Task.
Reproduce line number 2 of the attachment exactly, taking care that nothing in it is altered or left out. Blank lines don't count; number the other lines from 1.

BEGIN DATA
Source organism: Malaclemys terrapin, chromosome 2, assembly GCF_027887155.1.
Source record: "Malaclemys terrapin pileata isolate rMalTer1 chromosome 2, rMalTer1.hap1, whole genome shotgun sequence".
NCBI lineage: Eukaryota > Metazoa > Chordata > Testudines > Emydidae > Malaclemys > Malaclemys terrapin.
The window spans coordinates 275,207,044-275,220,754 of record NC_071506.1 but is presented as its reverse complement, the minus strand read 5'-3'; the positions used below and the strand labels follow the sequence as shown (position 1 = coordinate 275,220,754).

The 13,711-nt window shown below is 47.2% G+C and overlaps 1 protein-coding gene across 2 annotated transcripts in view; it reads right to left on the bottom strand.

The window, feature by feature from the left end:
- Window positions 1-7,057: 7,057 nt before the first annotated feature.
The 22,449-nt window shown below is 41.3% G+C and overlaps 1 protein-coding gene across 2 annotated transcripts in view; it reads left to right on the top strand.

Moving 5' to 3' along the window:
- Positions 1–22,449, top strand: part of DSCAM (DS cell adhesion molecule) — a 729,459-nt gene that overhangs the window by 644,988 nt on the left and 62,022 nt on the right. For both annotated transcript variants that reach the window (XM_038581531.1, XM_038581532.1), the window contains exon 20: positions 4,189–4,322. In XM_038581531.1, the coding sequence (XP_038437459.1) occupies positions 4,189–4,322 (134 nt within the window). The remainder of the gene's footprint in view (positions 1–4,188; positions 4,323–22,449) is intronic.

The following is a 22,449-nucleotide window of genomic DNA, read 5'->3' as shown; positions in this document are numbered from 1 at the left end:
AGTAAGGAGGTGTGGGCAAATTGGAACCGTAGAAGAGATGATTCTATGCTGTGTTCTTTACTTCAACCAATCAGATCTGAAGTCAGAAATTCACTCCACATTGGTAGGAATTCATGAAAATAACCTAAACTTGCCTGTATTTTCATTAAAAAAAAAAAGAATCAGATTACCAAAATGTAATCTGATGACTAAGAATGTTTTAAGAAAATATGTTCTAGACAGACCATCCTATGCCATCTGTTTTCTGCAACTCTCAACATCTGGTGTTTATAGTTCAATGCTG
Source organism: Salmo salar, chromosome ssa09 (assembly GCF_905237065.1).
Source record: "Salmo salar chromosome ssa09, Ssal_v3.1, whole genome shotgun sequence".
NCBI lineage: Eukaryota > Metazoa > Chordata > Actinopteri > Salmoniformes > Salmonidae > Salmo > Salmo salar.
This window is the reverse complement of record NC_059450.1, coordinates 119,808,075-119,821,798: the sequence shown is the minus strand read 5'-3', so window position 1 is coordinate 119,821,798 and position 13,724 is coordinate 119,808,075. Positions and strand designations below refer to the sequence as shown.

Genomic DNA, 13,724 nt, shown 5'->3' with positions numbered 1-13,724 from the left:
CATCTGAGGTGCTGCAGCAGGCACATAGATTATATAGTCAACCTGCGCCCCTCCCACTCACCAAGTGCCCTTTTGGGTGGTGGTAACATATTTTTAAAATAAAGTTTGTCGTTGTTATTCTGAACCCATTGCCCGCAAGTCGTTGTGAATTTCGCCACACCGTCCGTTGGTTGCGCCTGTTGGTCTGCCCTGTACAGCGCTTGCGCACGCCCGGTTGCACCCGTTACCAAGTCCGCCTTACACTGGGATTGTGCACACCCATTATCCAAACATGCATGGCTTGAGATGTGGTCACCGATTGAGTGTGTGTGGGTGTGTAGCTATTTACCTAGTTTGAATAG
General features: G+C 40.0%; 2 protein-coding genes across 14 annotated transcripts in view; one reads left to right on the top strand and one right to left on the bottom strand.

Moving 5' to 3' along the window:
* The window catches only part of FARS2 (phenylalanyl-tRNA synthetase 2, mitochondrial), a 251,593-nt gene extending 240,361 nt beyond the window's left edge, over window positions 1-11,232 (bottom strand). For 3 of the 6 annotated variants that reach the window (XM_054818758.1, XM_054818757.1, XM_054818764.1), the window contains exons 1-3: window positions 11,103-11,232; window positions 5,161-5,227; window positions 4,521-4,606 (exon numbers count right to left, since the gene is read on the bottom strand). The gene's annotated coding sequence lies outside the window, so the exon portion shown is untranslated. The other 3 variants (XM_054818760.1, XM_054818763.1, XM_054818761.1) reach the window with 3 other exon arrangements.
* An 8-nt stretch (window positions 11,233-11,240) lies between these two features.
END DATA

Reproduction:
Source record: "Malaclemys terrapin pileata isolate rMalTer1 chromosome 2, rMalTer1.hap1, whole genome shotgun sequence".